Category: Productivity

Create Hot Keys to Open Windows Programs

Did you know that you can create a keyboard shortcut to open any Windows program?

Find the program you want to open (Start menu for pre-Windows 8 users; here are instructions for Windows 8 users). Right-click on the program and select “Properties.”

Select the “Shortcut” tab, then click in the “Shortcut key” box.

Type what you want your keyboard shortcut to be. Pick something you won’t hit accidentally or that you don’t already use as a keyboard shortcut. If you do try to use something that’s already a Windows shortcut, Windows will provide you with an alternative. In this case, I pressed CTRL, SHIFT and ‘w’ simultaneously on my keyboard. Click “Ok”.

Now any time I want to open Word, I just hit CTRL + SHIFT + w, and Word will launch.

Bonus tip: ALT-F4 will close the program you currently have open. I know, there’s nothing intuitive about that. Write the keyboard shortcuts you want to learn on little sticky notes and put them on your monitor. Practice them. Before too long you’ll have them down and be ready to learn more.


Google Alerts: Keeping Tabs on What’s New

You know how to search Google. Did you know that you can have Google automatically search, and then let you know what it found out?

Go to Google Alerts. Enter your search query.

Let’s say that you’re interested in hearing anything about schizophrenia that appears in the news. Type schizophrenia in the query box, change the “Result type” from “everything” to “News.” Google will give you a preview of the search results.

Next, choose how often you want to have the results of this query delivered to you: As it happens, once a day, or once a week. Do you want just the best results or all results.

Where would you like it delivered? Google will show the email addresses they have on file for you. You can also choose to have it sent as a news feed. When you’re happy, click “Create Alert.”

This bumps me to my alerts page, where I can see this has been added at the bottom. Since I chose “news feed” instead of email I can click on “Google Reader” to add it to my news feed in Google Reader.

If you’re not using Google Reader or some other news feed reader, check out this post on what Google Reader is and how you can use it.

OneNote: The Note-Taking Program You Didn’t Know You Had

Look in your Microsoft Office folder, you know, where you go to open Word, PowerPoint, and Excel. There’s a program in there called OneNote. It’s an organization machine.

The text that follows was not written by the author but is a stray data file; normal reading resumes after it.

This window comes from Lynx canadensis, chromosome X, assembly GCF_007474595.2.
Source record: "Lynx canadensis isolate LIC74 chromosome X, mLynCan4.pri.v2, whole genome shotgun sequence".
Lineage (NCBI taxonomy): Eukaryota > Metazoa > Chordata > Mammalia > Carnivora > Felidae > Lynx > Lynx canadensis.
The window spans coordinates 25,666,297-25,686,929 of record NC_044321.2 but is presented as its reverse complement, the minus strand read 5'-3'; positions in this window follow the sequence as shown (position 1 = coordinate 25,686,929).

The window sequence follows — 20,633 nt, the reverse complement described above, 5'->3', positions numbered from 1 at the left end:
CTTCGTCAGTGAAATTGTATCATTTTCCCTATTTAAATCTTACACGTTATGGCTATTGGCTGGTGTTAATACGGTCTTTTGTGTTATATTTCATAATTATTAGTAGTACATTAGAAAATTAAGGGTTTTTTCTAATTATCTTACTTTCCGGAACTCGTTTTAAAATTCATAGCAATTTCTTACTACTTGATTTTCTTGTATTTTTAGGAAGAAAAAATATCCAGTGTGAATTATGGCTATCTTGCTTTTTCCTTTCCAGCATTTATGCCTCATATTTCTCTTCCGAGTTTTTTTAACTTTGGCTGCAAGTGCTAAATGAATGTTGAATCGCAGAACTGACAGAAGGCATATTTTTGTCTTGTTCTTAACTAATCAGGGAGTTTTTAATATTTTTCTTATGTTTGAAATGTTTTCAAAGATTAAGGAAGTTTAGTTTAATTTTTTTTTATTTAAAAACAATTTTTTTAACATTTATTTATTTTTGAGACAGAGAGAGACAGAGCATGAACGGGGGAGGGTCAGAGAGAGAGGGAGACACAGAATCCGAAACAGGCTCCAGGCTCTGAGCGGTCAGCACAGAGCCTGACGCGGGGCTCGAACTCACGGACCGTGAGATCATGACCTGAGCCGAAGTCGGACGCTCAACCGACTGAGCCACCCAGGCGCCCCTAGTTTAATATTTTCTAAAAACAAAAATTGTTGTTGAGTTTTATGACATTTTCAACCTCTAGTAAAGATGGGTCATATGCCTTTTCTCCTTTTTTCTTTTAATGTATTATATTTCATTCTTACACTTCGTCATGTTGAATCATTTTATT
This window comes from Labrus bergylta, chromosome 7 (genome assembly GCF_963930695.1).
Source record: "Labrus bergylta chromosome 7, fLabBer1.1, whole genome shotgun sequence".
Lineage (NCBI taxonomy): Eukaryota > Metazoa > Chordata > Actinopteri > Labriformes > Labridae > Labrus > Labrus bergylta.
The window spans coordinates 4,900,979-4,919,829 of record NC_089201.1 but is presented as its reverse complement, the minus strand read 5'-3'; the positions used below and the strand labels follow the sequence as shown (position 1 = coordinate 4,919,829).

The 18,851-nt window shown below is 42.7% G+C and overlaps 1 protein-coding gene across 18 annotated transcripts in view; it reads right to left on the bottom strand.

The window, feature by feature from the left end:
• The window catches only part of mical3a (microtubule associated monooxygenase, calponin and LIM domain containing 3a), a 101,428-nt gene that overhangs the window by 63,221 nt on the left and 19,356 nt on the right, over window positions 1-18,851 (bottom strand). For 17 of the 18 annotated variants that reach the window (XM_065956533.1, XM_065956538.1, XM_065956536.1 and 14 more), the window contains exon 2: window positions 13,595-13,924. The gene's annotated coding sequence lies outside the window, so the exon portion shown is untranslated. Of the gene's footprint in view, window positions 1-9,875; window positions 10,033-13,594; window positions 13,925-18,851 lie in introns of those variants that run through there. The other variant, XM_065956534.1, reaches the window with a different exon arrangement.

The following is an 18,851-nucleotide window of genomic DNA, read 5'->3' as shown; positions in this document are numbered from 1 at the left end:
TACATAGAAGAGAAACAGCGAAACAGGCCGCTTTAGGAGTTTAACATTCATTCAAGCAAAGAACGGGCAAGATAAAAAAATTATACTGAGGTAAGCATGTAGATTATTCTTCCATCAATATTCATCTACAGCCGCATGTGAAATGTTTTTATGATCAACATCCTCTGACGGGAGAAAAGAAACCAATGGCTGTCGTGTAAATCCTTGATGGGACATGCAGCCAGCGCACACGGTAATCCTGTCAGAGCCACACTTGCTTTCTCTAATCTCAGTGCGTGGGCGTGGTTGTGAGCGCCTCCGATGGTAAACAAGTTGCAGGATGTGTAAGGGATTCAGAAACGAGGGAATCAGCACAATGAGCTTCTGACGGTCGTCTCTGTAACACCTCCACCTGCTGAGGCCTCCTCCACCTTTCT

In OneNote, the notebook is the top level of organization, much like folders. In the image below you can see 6 of my notebooks on the left side of the screen: APA, Conferences, Work Notebook, STP, Technology, and Personal Notebook.

Each notebook is divided into sections. My conferences notebook has 16 sections. You can see them on the left as “subfolders” of the conferences notebook, and you can also see the first ones as tabs along the top of the screen.

Each section has pages. In this example, I have the NITOP section selected, and the pages associated with that section appear on the right side of the screen.

With the “Thursday” page selected, the center of the screen shows the notes I took on the Thursday of the conference.

Working with pages

I want you to get a sense that the power OneNote has.

When you create a new page by clicking “new page” in the top right corner, OneNote will automatically add an “untitled page” to the bottom of your list of pages in that particular section of your notebook.

OneNote will automatically time and date stamp the page, but those can be changed. Clicking on the date will highlight it and generate a calendar icon. Click on the icon to change the date. Clicking on the time will highlight it and generate a clock icon. Click on it to change the time.

In the dotted box, type in the name of your page. OneNote automatically updates the title in the page list on the right side of the screen.

To enter your content on the page, click anywhere on the page. OneNote will generate a textbox. Just type. To move it, grab the bar at the top, and drag anywhere on the page.

You can tag anything you’d like with whatever tag you’d like. Here I’ve tagged content as important (yellow star), as a question (purple question mark), as a book I want to read (book), and check boxes for things I need to do. The first item I’ve already done, so I clicked in the box to check it off.

To get to the list of tags, click the little down arrow to the right of the short list of tags at the top of the OneNote screen.

Here are some of my OneNote’s tags. OneNote gives you a bunch by default, but they are fully customizable. Just right-click on one to modify it.

Why use tags? Because OneNote makes it easy for you to see them all in one place. Click on “Find Tags.”

This calls up the “Tags Summary” pane. You can see it on the right side of the image below. You can see all of the tags I’ve used. Near the bottom of the pane, I can decide the location of the tags I’m interested in. In this case, I’ve only asked to see the tags in this section of this notebook.


One of the more powerful features of OneNote is searching. In the top right corner, type in what you’re searching for. Search all notebooks by default, but if you click the little down arrow on the far right side of the search box, you can opt to search just this section or this page, for example.

Pasting stuff from the Internet